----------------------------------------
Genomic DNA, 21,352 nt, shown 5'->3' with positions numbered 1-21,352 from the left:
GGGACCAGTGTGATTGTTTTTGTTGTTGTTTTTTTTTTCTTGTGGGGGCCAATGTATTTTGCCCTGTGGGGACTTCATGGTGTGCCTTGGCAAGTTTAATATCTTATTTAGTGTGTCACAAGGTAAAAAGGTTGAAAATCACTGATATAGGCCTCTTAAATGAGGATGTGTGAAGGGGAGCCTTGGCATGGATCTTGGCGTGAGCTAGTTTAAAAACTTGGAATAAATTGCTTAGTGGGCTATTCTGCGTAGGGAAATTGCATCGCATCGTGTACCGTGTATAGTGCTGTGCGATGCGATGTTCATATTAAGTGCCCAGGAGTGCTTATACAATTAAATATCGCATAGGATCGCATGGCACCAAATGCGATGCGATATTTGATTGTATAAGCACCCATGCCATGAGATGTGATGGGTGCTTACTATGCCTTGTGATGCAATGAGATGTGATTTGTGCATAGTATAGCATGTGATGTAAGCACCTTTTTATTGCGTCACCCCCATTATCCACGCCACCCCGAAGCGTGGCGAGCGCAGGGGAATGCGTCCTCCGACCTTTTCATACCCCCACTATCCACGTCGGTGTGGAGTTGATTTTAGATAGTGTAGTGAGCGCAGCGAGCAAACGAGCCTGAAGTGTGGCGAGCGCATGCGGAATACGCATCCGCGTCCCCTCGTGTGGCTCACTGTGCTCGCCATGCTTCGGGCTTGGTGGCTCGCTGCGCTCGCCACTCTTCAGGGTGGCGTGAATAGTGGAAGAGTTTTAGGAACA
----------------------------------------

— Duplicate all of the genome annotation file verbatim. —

Genomic DNA, 21,352 nt, shown 5'->3' with positions numbered 1-21,352 from the left:
GGGACCAGTGTGATTGTTTTTGTTGTTGTTTTTTTTTTCTTGTGGGGGCCAATGTATTTTGCCCTGTGGGGACTTCATGGTGTGCCTTGGCAAGTTTAATATCTTATTTAGTGTGTCACAAGGTAAAAAGGTTGAAAATCACTGATATAGGCCTCTTAAATGAGGATGTGTGAAGGGGAGCCTTGGCATGGATCTTGGCGTGAGCTAGTTTAAAAACTTGGAATAAATTGCTTAGTGGGCTATTCTGCGTAGGGAAATTGCATCGCATCGTGTACCGTGTATAGTGCTGTGCGATGCGATGTTCATATTAAGTGCCCAGGAGTGCTTATACAATTAAATATCGCATAGGATCGCATGGCACCAAATGCGATGCGATATTTGATTGTATAAGCACCCATGCCATGAGATGTGATGGGTGCTTACTATGCCTTGTGATGCAATGAGATGTGATTTGTGCATAGTATAGCATGTGATGTAAGCACCTTTTTATTGCGTCACCCCCATTATCCACGCCACCCCGAAGCGTGGCGAGCGCAGGGGAATGCGTCCTCCGACCTTTTCATACCCCCACTATCCACGTCGGTGTGGAGTTGATTTTAGATAGTGTAGTGAGCGCAGCGAGCAAACGAGCCTGAAGTGTGGCGAGCGCATGCGGAATACGCATCCGCGTCCCCTCGTGTGGCTCACTGTGCTCGCCATGCTTCGGGCTTGGTGGCTCGCTGCGCTCGCCACTCTTCAGGGTGGCGTGAATAGTGGAAGAGTTTTAGGAACA